In this class, we will read medieval texts in their manuscript context (in facsimile and in original medieval documents) to understand better how literate people in late-medieval England would have thought about reading and writing. We will focus on several literary works found within four important manuscripts: the Ellesmere Chaucer, the Cernon manuscript, the Auchinleck Manuscript, and the Pearl Manuscript. These manuscripts come from the late Middle English period (dating roughly 1300 CE to 1500 CE) and contain some of the finest poetry to survive from the medieval English period. Though we will be reading all texts in modern edited/published forms, we will also be able to examine the original manuscripts themselves, as either paper or digital facsimiles. We will also discuss medieval textual production, high and low literary tastes, and the different means through which an individual might have experienced a literary work (through the eyes, or if the person was illiterate, through the ears). Though the items on the reading list have mainly been chosen according to the significance of the manuscript(s) in which they survive, the readings nevertheless represent a wide range of medieval genres and literary tastes.

A secondary focus of this class will be the study of manuscripts as historical artifacts; students will receive general instruction in medieval paleography (the study of medieval handwriting) and codicology (the study of manuscript construction) and will learn some of the basic principles of manuscript creation and preservation. These experiences will help students to imagine better the medieval experiences of reading, composing, and physically constructing texts. Students will also have an opportunity to edit actual medieval manuscript fragments currently on loan in our library. To accomplish these secondary goals, our class will meet in the Special Collections library (6th Floor of Wilson Library).

This class is intended for graduate students of all backgrounds, and will serve as an introduction to some of the earliest recorded reflections on the social, political, material, and aesthetic stakes of writing. Students will develop a working understanding of Middle English language over the course of the quarter. Though our reading will focus primarily on medieval literary texts, our class discussion and assignments will also address matters of research methodology (including how to conduct research involving manuscripts) and critical writing.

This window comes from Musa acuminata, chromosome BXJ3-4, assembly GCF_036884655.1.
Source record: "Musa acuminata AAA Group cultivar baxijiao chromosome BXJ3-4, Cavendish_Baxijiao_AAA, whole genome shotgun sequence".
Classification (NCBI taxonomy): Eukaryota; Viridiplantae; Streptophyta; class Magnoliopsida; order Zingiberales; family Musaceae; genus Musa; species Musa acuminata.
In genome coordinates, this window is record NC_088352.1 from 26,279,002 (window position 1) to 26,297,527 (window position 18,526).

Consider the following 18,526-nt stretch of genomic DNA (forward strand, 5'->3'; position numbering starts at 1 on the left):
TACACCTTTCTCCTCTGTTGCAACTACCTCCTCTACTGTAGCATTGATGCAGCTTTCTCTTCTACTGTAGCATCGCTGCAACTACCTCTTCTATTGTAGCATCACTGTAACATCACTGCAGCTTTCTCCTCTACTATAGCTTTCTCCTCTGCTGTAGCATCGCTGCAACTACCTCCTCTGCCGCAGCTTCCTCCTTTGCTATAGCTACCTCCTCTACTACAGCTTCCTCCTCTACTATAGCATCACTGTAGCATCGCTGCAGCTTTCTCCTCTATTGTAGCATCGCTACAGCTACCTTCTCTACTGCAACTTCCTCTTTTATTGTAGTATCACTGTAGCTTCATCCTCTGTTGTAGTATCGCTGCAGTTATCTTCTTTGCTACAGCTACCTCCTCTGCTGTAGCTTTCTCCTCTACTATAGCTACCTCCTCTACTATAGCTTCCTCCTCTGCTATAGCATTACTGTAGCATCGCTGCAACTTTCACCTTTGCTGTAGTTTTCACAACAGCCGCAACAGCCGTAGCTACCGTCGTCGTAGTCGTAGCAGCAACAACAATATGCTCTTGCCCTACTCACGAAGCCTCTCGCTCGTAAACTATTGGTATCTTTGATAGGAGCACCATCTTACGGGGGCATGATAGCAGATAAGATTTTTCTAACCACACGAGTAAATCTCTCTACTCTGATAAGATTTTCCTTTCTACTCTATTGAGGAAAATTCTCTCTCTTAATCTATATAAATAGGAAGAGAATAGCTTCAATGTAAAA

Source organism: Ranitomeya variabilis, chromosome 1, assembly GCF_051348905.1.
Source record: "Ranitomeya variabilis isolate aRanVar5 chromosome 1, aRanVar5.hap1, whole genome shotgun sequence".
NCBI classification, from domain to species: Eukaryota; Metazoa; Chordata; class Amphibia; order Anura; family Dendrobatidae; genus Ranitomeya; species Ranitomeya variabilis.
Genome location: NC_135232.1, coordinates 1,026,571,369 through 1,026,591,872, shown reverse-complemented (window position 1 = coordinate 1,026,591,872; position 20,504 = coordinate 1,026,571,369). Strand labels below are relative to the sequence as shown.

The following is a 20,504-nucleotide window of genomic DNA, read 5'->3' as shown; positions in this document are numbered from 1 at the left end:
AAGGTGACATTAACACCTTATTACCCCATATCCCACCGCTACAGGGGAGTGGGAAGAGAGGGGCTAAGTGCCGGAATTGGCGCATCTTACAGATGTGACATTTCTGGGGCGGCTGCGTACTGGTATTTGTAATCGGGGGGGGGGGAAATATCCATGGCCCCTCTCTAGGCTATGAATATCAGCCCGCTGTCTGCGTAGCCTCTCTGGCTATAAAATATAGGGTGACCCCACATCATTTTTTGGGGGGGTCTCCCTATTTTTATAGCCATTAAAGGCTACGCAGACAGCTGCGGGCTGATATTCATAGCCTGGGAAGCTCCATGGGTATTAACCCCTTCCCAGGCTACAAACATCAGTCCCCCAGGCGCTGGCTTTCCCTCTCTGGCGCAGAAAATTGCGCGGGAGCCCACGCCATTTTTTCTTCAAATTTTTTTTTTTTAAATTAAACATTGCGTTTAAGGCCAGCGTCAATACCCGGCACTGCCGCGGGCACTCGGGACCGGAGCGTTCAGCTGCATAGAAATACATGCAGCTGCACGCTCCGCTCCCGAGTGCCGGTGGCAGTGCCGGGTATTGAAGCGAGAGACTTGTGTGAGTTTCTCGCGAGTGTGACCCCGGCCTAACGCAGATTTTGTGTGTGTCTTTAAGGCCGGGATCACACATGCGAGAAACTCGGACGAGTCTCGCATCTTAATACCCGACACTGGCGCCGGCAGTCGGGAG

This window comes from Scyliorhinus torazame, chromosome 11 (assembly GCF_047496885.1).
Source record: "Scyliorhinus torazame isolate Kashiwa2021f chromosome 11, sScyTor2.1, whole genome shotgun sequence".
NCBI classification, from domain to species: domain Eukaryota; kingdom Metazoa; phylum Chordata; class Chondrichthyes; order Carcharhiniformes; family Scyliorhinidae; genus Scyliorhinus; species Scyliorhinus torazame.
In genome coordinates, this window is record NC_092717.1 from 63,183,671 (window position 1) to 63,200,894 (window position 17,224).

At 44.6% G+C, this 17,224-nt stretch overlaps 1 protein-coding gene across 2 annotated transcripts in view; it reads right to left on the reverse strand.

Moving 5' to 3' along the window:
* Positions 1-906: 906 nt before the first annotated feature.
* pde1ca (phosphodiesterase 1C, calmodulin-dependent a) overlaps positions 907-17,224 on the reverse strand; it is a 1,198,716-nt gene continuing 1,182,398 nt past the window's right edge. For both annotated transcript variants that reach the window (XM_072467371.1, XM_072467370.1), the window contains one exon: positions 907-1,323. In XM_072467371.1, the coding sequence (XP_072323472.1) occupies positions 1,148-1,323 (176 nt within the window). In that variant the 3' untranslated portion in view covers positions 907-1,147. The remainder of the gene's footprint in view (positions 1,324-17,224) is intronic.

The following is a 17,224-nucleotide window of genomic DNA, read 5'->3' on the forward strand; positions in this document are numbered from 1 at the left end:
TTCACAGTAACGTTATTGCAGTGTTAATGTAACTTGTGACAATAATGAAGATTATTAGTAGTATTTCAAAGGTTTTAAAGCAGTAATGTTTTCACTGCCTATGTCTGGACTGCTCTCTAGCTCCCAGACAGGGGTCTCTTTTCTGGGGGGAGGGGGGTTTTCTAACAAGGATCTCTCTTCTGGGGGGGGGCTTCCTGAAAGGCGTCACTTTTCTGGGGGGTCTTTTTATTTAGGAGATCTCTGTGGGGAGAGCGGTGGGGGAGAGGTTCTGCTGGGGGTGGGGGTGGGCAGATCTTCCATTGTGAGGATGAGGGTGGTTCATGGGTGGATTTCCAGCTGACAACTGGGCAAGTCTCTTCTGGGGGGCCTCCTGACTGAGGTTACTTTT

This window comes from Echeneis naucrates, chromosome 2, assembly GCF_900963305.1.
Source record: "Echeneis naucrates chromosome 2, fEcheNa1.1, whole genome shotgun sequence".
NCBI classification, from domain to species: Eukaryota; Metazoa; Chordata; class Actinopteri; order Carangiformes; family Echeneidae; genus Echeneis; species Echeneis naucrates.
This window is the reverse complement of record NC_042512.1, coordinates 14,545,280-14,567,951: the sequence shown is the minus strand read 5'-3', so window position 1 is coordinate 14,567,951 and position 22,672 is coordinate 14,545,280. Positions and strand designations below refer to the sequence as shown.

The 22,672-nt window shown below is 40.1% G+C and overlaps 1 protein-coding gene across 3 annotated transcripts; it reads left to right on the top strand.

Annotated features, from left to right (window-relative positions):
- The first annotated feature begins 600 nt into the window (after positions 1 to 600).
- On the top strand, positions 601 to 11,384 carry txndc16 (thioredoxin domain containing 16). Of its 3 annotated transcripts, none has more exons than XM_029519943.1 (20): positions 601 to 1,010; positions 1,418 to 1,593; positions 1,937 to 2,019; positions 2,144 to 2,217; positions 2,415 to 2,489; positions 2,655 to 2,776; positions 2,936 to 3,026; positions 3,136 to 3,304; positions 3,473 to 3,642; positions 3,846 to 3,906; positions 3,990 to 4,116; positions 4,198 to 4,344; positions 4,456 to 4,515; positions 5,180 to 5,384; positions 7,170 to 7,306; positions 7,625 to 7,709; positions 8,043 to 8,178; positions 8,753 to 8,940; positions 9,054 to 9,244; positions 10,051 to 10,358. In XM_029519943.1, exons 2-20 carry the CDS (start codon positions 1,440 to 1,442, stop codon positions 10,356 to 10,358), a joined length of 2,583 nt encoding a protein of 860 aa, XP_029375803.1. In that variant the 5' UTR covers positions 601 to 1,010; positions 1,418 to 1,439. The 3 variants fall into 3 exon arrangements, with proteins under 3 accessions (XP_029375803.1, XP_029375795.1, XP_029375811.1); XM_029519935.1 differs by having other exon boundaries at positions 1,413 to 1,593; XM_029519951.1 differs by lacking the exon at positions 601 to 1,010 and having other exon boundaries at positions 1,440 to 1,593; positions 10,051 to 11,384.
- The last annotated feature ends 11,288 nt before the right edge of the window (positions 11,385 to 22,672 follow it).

Assignments/evaluation:

  • Pre-class Canvas posts (meant to set the day’s discussion agenda): 20%
  • Manuscript metadata project (archival work with real medieval manuscript fragments) 10%
  • Historical research project (on a topic significant to class discussion) 20%
  • Research essay (including several drafting stages leading to the final product) 40%
  • Participation 10%

Texts:

  • Clemens and Graham, Introduction to Manuscript Studies (Cornell UP, 2007)
  • Geoffrey Chaucer, The Canterbury Tales (Broadview, 2nd ed., 2012)
  • The Pearl Poet, trans. Casey Finch (UC Press, 1993)
  • Piers Plowman, ed. Robertson and Shepherd (Norton 2006)
  • Selected Middle English romances (King Horn, Floris and Blanchefleur, Lay le Freine, Sir Orfeo) from the TEAMS Middle English Text Series Online, http://www.lib.rochester.edu/camelot/teams/tmsmenu.htm
  • Supplements are available online; other texts must be on hand as hard copy.

ENG 598 Sem Tch Eng:Creative Writing 5cr

22539 TR 08:00-09:50 Miller, Brenda

We will explore the various ways one might envision, develop, and teach an Introduction to Creative Writing course. As an entry-level instructor at a community college or university, you will most likely be asked to teach such a course, and this class will prepare you not only for this scenario, but also for teaching in the community. We will study a variety of textbooks and syllabi, and you will come up with your own syllabus, as well as a reflection on your creative writing teaching philosophy. If time allows, you will also create stand-alone topics workshops in a specific genre that you might offer at a conference, residency, or in the community.